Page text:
Nostalgia knocks at the door. Hello, mini cakes with
an inventive twist.
By Jody Shee
No matter the time of year, cupcakes fly out
of the kitchen with barely time to cool before
they are reminisced about and inhaled.
Even ice cream can’t keep up. For three
months of the year, ice cream sales from
the frozen-dessert display case were
fabulous at Apple Pie Bakery Café at
The Culinary Institute of America (CIA)
in Hyde Park, N. Y. But frozen favorites
went unnoticed from December on, says
Francisco Migoya, CIA assistant professor
in charge of the restaurant. A few years
ago, he solved the lackluster sales problem
by turning off the freezer and filling the
case with cupcakes. “Since the day we did
that, we sell out every day,” he says.
Granted, New York was first into the
cupcake craze. But the fame has
broadened, and one Chicago resident notes
that cigar bars in the Windy City have been
replaced with cupcake boutiques.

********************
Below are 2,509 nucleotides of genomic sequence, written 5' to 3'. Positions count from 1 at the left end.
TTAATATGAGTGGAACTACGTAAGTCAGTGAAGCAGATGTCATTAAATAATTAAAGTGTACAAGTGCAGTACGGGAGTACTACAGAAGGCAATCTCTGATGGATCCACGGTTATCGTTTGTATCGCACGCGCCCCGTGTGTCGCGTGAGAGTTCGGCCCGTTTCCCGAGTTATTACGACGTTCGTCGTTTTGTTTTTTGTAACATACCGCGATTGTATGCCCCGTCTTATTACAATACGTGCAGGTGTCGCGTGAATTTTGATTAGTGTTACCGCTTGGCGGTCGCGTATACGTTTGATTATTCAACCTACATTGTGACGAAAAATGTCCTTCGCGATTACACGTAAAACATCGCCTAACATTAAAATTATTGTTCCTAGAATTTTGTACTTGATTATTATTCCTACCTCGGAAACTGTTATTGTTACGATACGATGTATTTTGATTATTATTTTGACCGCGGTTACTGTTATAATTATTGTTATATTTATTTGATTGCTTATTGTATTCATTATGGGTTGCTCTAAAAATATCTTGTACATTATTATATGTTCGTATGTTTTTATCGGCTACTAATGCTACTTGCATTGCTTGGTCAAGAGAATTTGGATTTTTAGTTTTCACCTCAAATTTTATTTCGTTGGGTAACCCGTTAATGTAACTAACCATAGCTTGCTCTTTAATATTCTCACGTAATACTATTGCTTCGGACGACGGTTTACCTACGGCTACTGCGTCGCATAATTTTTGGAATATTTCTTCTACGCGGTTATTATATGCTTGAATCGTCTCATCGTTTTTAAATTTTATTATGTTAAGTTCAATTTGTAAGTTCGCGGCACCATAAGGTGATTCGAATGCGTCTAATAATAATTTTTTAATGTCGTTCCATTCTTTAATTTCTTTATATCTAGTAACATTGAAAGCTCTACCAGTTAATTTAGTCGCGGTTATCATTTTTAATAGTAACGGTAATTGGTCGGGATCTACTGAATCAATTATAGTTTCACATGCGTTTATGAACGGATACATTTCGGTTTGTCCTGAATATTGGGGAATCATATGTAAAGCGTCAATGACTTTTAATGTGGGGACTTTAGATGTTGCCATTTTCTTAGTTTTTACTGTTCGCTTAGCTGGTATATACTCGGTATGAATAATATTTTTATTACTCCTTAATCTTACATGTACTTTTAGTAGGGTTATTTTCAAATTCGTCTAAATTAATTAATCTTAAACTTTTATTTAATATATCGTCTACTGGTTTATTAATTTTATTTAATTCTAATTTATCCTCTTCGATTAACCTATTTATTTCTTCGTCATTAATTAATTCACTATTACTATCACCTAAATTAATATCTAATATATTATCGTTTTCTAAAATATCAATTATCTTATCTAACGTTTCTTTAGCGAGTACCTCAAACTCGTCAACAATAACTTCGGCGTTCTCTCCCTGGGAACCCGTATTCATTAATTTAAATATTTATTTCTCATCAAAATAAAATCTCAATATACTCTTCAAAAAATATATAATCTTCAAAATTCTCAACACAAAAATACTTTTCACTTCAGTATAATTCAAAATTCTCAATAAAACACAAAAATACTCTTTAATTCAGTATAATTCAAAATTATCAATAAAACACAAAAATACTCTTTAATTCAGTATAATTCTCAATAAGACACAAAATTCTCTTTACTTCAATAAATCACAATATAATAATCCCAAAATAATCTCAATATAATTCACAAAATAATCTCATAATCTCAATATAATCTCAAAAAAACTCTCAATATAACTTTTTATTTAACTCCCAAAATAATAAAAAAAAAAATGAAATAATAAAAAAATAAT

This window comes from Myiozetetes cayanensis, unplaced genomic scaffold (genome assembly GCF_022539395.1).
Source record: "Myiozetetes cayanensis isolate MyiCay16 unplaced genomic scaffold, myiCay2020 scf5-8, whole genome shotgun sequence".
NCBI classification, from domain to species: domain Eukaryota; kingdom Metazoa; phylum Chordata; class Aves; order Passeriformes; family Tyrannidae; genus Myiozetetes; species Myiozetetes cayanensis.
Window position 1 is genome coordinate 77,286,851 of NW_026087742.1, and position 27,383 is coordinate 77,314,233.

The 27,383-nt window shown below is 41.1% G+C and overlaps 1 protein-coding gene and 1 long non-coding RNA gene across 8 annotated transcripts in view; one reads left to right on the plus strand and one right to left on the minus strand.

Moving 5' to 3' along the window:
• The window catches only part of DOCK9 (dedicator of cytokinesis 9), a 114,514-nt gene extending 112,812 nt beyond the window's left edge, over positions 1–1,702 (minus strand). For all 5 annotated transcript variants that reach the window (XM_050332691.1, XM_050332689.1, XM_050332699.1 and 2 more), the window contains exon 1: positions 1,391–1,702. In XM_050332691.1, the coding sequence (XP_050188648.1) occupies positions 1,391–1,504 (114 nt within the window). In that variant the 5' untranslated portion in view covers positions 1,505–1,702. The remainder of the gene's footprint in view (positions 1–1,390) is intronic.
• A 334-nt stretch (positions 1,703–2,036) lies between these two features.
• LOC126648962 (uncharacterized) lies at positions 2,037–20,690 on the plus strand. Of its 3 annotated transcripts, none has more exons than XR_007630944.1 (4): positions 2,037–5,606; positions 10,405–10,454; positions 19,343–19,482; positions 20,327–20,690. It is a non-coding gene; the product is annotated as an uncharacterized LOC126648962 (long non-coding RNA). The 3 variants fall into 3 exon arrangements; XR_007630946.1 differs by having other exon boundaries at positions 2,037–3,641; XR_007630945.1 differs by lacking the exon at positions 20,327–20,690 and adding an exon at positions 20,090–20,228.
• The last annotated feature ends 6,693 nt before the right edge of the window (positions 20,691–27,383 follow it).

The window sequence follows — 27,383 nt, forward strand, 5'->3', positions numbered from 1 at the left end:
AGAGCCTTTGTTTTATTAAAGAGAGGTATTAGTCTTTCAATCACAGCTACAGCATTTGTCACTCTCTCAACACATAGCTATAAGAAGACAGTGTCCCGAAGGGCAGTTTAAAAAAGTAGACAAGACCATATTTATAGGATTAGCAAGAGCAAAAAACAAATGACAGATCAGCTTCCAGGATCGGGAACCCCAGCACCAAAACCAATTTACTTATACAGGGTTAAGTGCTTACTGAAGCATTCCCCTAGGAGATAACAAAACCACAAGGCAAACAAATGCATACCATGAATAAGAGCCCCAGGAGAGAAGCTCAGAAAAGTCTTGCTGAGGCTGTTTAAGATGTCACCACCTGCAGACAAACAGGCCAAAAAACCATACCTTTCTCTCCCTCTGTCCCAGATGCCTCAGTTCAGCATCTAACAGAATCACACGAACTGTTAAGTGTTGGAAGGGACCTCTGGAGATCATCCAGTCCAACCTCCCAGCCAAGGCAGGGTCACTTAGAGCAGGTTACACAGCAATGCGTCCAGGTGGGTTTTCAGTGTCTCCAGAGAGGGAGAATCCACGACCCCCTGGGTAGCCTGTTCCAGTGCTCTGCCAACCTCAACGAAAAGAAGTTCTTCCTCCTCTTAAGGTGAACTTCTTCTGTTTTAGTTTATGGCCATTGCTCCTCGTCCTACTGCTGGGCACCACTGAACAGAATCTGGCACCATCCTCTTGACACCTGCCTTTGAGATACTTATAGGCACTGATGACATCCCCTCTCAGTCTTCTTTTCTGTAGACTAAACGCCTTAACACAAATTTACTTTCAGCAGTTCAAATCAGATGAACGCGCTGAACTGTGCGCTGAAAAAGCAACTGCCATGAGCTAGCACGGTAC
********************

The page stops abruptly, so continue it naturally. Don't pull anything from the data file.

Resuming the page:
Today’s culinary innovators who dive into
dipping, soaking, filling and creative-ingredient-combining have upstaged
Betty Crocker. They explore the realms
of flour types, sweetener options, savory
applications and decorating genius.
Think outside the cookbook to find new
ways to stand out with your cupcake
offerings. Customers are eager to
experiment with you.
Flavor and its nuances
Flavor and fun have to come together in
cupcakes, says John Nicolaides, owner
of Molly’s Cupcakes in Chicago. A few of
the “fun” cupcakes served at Molly’s are
cherry chocolate chip, apple pie, éclair,
strawberry shortcake, chocolate peanut
butter and cookie dough.
“We’re always first on Chicago’s best-cupcakes lists, and we’ve never done any
advertising or search-engine optimization.
It’s all from people reviewing our cakes,” says
Nicolaides, giving credit to his baking team
and executive pastry chef Eileen Kerbel.
Courtesy of MORE
MORE in Chicago
was formed a year ago with an
emphasis on savory cupcakes.
This B.L. T. cupcake has received
a lot of media attention.